During the echocardiogram, the technician will dim the lights to better view the image on the monitor. You may hear a pulsing “whoosh” sound, which is the machine recording the blood flowing through your heart.

Most echocardiograms take less than an hour, but the timing may vary depending on your condition. During a transthoracic echocardiogram, you may be asked to breathe in a certain way or to roll onto your left side. Sometimes the transducer must be held very firmly against your chest. This can be uncomfortable – but it helps the technician produce the best images of your heart.

After the procedure
If your echocardiogram is normal, no further testing may be needed. If the results are concerning, you may be referred to a heart specialist (cardiologist) for further assessment. Treatment depends on what’s found during the exam and your specific signs and symptoms. You may need a repeat echocardiogram in several months or other diagnostic tests, such as a cardiac computerized tomography (CT) scan or coronary angiogram.

How long is it before the result of the test is known?
If a doctor does the test, you might get some results immediately. If a technician performs the test, he or she records the echocardiogram on a videotape for a cardiologist to review later on. In this case, you’ll probably receive results in several days.

Results:
Your doctor will look for healthy heart valves and chambers, as well as normal heartbeats. Information from the echocardiogram can reveal many aspects of your heart health, including:

*Heart size. Weakened or damaged heart valves, high blood pressure or other diseases can cause the chambers of your heart to enlarge. Your doctor can use an echocardiogram to evaluate the need for treatment or monitor treatment effectiveness.

*Pumping strength. An echocardiogram can help your doctor determine your heart’s pumping strength. Specific measurements may include the percentage of blood that’s pumped out of a filled ventricle with each heartbeat (ejection fraction) or the volume of blood pumped by the heart in one minute (cardiac output). If your heart isn’t pumping enough blood to meet your body’s needs, heart failure may be a concern.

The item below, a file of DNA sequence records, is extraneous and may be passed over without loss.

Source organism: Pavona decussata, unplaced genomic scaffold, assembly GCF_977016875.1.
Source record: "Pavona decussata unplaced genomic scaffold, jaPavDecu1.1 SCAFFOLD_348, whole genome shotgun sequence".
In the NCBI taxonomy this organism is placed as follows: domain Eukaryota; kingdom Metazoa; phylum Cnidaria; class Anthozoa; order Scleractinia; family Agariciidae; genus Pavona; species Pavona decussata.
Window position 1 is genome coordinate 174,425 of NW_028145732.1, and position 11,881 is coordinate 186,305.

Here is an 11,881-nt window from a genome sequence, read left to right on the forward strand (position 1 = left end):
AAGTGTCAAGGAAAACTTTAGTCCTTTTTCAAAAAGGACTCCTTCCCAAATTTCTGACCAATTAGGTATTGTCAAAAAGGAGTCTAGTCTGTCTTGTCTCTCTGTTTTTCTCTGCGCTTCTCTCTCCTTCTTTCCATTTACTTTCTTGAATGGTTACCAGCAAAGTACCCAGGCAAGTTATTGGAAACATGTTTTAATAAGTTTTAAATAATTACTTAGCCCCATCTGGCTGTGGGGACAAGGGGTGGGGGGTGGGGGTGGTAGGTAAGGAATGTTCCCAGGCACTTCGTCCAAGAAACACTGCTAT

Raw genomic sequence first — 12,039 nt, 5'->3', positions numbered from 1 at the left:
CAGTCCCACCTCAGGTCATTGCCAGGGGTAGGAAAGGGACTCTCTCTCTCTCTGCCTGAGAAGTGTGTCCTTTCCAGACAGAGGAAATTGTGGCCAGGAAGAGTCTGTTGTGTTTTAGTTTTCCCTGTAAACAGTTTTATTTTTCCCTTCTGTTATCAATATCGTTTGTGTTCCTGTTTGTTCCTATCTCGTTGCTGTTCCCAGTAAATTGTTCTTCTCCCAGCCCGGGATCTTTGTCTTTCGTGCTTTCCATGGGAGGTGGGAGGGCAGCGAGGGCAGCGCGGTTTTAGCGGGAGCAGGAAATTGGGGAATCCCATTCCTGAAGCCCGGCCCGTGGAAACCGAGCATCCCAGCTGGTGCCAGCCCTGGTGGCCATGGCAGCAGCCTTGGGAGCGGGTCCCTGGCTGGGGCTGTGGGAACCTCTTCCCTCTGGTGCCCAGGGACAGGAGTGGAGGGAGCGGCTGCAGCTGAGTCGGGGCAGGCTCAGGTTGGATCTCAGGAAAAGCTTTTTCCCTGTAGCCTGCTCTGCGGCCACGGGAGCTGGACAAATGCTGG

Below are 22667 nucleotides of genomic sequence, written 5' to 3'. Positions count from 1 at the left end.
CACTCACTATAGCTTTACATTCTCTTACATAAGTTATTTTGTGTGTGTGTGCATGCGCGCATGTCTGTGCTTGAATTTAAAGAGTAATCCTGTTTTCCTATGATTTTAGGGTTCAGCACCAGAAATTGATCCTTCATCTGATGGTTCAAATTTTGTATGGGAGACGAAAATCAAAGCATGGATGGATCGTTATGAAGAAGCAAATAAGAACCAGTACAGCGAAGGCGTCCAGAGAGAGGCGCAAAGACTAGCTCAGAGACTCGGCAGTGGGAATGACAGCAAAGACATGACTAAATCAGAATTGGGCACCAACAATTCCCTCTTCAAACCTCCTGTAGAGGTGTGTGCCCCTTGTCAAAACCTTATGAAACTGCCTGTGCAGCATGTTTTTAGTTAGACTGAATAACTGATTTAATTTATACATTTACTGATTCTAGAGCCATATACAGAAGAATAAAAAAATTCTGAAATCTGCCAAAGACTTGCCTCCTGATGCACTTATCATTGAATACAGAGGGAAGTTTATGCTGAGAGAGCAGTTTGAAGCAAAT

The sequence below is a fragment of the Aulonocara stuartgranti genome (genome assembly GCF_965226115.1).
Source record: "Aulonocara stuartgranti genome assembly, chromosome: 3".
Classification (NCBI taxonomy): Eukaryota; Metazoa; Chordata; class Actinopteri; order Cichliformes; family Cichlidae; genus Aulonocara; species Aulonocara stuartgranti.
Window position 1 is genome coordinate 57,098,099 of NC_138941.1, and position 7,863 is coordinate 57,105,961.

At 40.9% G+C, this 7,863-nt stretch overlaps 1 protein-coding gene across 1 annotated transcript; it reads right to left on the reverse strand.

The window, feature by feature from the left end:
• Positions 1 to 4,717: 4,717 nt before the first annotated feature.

*Damage to the heart muscle. During an echocardiogram, your doctor can determine whether all parts of the heart wall are contributing equally to your heart’s pumping activity. Parts that move weakly may have been damaged during a heart attack or be receiving too little oxygen. This may indicate coronary artery disease or various other conditions.

*Valve problems. An echocardiogram shows how your heart valves move as your heart beats. Your doctor can determine if the valves open wide enough for adequate blood flow or close fully to prevent blood leakage. Abnormal blood flow patterns and conditions such as aortic valve stenosis — when the heart’s aortic valve is narrowed — can be detected as well.

*Heart defects. Many heart defects can be detected with an echocardiogram, including problems with the heart chambers, abnormal connections between the heart and major blood vessels, and complex heart defects that are present at birth. Echocardiograms can even be used to monitor a baby’s heart development before birth.

Resources:
https://www.health.harvard.edu/fhg/diagnostics/echocardiogram.shtml
http://www.mayoclinic.com/health/echocardiogram/MY00095

http://www.sads.org.uk/cardiac_tests.htm

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Cardiac Catheterization

Alternative Name: Catheterization – cardiac; Heart catheterization

Definition:
Cardiac catheterization with coronary angiogram takes pictures of the blood vessels in your heart, to evaluate the health of your heart and detect any narrowing of the blood vessels or other problems. The catheterization is performed by a cardiologist (or sometimes a radiologist) who is a specialist in doing this type of test.
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This process involves passing a catheter (a thin flexible tube) into the right or left side of the heart. In general, this procedure is performed to obtain diagnostic information about the heart or its blood vessels or to provide treatment in certain types of heart conditions.

Cardiac catheterization can be used to determine pressure and blood flow in the heart’s chambers, collect blood samples from the heart, and examine the arteries of the heart with an x-ray technique called fluoroscopy. Fluoroscopy provides immediate (“real-time”) visualization of the x-ray images on a screen and provides a permanent record of the procedure.